BROOKLYN, N.Y. — In a surprise move, both the defense and prosecution rested their cases early this afternoon at the trial of white supremacist Hal Turner, clearing the way for the case to go to a jury tomorrow.
After presenting evidence for less than a day and a half, the prosecution announced shortly after noon that it was finished. “We feel like we proved our case,” Assistant U.S. Attorney William Hogan said in a brief interview.
After a 30-minute recess, the defense followed suit without calling any witnesses. Closing arguments will take place tomorrow morning. Then jurors will decide whether Turner is guilty of threatening to assault and murder three federal judges in Chicago after he wrote on his blog in June that they “deserve to be killed” and posted their work locations.
Speaking with reporters afterward, defense lawyers said they didn’t bother presenting evidence because government prosecutors were unconvincing. “We feel they have not proven this case beyond any kind of doubt,” said Nishay Sanan of Chicago. “It is their burden [of proof], not ours — and they failed miserably in that burden.”
Michael Orozco, Turner’s New Jersey-based lawyer, added that the defense team didn’t want to give the prosecution a chance to confuse the jury or bring up irrelevant issues when cross-examining defense witnesses. Prosecutors were hampered when U.S. District Judge Donald Walter, who was flown in from Louisiana to try the case, refused to admit some evidence that they wanted to use, including blog posts, E-mails and other correspondence from Turner.
The government’s witnesses consisted of five FBI agents and one U.S. marshal, who testified today that Turner unsuccessfully tried to become a confidential informant for the U.S. Marshals Service after he was dropped by the F.B.I. U.S. Marshal James Elcik first met Turner in June 2008, when he urged Turner to remove a posting on his website. Turner said in that posting that he was prepared to uncover and distribute the names and home addresses of the children and grandchildren of U.S. Supreme Court justices who had opposed the death penalty for child rapists. Turner complied with Elcik’s request. Four months later, in October 2008, Turner left a voicemail message for Elcik about a potentially catastrophic attack on a Roanoke, Va., courthouse. He communicated every few days with Elcik, who strung him along but told the court today that he never considered making Turner an informant. Although Elcik did not elaborate on why, other evidence presented today suggested that Turner was considered a loose cannon. An FBI document, dated Aug. 1, 2007, closed out Turner as an informant because of “serious control problems.” In an E-mail to Elcik detailing his history with the FBI, Turner candidly stated that agents had concerns about Turner’s role. “There were arguments about whether what I was doing would CAUSE someone to go out and commit a violent crime,” he wrote.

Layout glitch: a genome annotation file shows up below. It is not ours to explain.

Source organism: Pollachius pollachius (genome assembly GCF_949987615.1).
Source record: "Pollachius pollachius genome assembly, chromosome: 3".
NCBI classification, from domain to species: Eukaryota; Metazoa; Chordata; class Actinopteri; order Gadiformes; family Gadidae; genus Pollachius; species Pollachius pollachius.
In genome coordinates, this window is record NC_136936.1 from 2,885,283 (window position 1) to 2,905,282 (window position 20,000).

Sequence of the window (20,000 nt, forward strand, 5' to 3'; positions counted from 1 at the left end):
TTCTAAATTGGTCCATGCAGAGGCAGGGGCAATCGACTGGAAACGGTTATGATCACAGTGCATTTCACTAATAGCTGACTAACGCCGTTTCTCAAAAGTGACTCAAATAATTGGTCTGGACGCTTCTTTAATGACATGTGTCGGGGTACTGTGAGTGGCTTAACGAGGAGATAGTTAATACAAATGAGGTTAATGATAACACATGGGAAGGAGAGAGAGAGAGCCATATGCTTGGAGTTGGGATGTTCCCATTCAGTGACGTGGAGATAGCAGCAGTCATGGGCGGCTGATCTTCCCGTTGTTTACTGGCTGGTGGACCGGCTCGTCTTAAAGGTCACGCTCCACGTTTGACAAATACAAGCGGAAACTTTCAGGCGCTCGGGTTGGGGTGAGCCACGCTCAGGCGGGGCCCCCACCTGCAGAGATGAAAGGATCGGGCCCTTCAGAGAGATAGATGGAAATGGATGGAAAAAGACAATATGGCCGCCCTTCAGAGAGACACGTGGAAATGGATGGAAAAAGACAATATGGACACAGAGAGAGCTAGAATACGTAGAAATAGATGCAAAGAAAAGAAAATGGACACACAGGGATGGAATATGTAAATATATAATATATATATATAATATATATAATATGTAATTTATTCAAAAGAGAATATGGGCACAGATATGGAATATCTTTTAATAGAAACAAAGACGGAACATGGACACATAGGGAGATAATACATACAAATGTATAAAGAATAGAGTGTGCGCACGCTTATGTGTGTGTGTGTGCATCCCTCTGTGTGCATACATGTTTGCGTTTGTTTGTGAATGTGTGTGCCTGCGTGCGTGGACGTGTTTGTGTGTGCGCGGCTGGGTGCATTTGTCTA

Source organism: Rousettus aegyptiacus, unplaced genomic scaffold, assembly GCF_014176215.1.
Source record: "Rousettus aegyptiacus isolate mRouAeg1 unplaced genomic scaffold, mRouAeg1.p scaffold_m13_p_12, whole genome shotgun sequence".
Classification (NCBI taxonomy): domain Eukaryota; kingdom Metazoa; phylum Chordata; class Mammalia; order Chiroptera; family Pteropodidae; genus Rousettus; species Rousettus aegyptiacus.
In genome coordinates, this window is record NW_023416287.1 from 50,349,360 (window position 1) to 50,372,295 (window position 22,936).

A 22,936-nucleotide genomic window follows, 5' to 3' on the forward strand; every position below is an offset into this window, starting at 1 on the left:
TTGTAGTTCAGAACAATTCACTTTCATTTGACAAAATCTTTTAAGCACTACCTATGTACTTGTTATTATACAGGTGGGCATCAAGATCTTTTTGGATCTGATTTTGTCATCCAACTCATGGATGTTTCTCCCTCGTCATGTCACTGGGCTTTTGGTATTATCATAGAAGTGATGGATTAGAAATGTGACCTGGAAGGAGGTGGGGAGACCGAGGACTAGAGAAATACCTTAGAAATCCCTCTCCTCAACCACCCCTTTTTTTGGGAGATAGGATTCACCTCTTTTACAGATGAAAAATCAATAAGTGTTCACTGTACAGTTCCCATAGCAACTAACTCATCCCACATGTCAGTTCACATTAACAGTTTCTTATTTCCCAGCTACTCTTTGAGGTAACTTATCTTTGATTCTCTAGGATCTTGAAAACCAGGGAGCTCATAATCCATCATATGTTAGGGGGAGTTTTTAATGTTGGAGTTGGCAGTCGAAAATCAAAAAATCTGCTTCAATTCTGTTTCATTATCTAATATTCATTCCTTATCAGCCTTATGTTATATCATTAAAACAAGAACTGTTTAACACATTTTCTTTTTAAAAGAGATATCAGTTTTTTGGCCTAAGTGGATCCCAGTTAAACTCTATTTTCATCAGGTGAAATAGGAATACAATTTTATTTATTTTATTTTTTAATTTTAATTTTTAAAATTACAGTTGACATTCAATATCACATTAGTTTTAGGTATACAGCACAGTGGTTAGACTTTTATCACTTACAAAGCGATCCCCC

Turner told Elcik in an E-mail that because he anticipated becoming a U.S. marshal's informant, he would refrain from posting the address of a federal judge in Philadelphia with whom he disagreed. He also said he was furious with the FBI and accused the agency of divulging his identity. In the transcript of an expletive-filled voice mail to an FBI Special Agent — which is filed in federal court but was not discussed at the trial — Turner said he had just gotten off the phone with an NBC correspondent who was working on a story about Turner’s relationship with the FBI. “This is gonna put my life in jeopardy,” he said on Feb. 20, 2008. “It’s gonna ruin everything for the future. And I am fit to be fuckin’ tied. I oughta go down to that fuckin’ FBI headquarters and pull a Timothy fuckin’ McVeigh. I think you should call me back because I am so fuckin’ furious it isn’t fuckin’ funny.” (Unidentified hackers confronted Turner on the Web forum of his radio program, “The Hal Turner Show,” after they hacked into his E-mails and found correspondence between Turner and his FBI handler. The FBI has refused to comment on the matter, although this blog publicized Turner’s informant status in January 2008.)
Although Turner wrote to Elcik in late October 2008 that it probably would not be a good idea for him to serve as an informant, he kept up the contact. On Jan. 25, 2009, he sent Elcik a link to a blog post about a federal judge in New York who he felt had violated the Constitution. “I have just outed the home town info of a federal district court judge,” he wrote. “You may wish to take appropriate steps to insure her safety.”
The government presented several blog posts and E-mails today in which Turner claimed that posting the personal information of public figures was an effective strategy because it could enable someone to kill them. During cross-examination, the defense got an FBI agent to admit that Turner’s postings on the Chicago federal judges included mostly information that was publicly available. Special Agent Joseph Raschke acknowledged that the judges’ work addresses can be accessed on the 7th U.S. Circuit Court of Appeals website and that Turner did not post the judges’ home addresses. While he said he was worried about Turner’s white supremacist audience, he conceded that Turner did not address the blog posts to a specific person.